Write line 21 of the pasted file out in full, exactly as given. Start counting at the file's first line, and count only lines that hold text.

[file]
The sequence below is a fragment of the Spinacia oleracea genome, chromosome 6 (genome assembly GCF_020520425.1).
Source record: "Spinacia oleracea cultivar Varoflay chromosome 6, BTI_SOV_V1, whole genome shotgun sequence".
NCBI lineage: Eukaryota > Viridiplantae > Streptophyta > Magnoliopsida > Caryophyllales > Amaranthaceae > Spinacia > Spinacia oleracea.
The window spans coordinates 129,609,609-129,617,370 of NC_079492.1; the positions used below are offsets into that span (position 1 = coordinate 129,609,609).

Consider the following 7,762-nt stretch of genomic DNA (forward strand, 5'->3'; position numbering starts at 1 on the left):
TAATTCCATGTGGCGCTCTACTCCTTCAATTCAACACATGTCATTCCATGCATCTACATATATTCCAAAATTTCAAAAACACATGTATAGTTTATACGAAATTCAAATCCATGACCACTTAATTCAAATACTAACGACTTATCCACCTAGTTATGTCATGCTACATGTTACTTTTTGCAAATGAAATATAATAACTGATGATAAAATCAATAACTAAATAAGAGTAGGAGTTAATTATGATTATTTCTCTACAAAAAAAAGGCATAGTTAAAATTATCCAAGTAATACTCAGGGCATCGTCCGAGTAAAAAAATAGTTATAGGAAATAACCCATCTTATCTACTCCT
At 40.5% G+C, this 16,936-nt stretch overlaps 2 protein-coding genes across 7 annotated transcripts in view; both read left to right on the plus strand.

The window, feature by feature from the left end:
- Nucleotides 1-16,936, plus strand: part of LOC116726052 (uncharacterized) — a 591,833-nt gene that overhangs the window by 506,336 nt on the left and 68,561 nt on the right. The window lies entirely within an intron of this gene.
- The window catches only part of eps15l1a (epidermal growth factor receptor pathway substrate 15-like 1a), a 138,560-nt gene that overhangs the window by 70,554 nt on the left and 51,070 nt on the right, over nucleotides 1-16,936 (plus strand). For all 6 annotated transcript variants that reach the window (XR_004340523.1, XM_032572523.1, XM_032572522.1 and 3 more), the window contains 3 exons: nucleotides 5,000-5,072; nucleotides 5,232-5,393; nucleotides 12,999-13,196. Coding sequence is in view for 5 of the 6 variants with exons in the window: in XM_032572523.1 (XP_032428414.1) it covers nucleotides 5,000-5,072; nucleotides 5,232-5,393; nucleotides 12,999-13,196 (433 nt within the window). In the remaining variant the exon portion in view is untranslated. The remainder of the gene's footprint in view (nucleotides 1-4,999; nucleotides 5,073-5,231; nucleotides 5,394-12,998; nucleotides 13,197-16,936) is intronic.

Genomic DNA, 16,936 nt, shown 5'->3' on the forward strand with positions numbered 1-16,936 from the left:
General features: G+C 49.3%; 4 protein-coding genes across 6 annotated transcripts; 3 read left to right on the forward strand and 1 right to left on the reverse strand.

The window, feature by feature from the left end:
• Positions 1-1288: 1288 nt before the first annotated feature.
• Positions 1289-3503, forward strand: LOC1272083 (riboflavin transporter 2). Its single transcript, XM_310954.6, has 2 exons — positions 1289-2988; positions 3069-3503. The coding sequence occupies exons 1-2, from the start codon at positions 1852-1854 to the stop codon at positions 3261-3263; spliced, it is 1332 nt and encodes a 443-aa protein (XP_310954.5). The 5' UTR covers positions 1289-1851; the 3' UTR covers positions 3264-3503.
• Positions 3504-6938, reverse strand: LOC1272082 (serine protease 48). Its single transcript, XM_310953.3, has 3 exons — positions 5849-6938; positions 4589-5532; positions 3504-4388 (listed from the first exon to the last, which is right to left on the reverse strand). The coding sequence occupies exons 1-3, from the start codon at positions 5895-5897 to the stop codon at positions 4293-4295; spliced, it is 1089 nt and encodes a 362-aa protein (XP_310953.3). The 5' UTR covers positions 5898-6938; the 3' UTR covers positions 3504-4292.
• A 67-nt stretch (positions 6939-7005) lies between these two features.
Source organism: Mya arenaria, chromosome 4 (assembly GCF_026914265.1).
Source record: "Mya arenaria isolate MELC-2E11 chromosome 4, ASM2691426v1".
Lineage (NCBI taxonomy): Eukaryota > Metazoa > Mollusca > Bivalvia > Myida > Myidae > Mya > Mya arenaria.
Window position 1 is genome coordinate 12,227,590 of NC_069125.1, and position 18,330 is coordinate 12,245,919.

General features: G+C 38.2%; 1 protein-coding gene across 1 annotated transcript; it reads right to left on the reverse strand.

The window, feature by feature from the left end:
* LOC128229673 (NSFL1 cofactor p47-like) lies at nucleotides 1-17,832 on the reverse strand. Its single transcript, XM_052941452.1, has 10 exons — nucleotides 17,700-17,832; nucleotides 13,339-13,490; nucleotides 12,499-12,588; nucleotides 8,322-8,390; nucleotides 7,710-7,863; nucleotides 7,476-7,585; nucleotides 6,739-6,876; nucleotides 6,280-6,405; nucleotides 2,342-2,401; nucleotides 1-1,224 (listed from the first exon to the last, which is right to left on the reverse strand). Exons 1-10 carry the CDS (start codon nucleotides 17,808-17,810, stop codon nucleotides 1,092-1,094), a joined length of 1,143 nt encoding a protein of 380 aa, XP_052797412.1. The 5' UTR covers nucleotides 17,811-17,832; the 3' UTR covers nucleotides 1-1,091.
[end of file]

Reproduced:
Window position 1 is genome coordinate 12,227,590 of NC_069125.1, and position 18,330 is coordinate 12,245,919.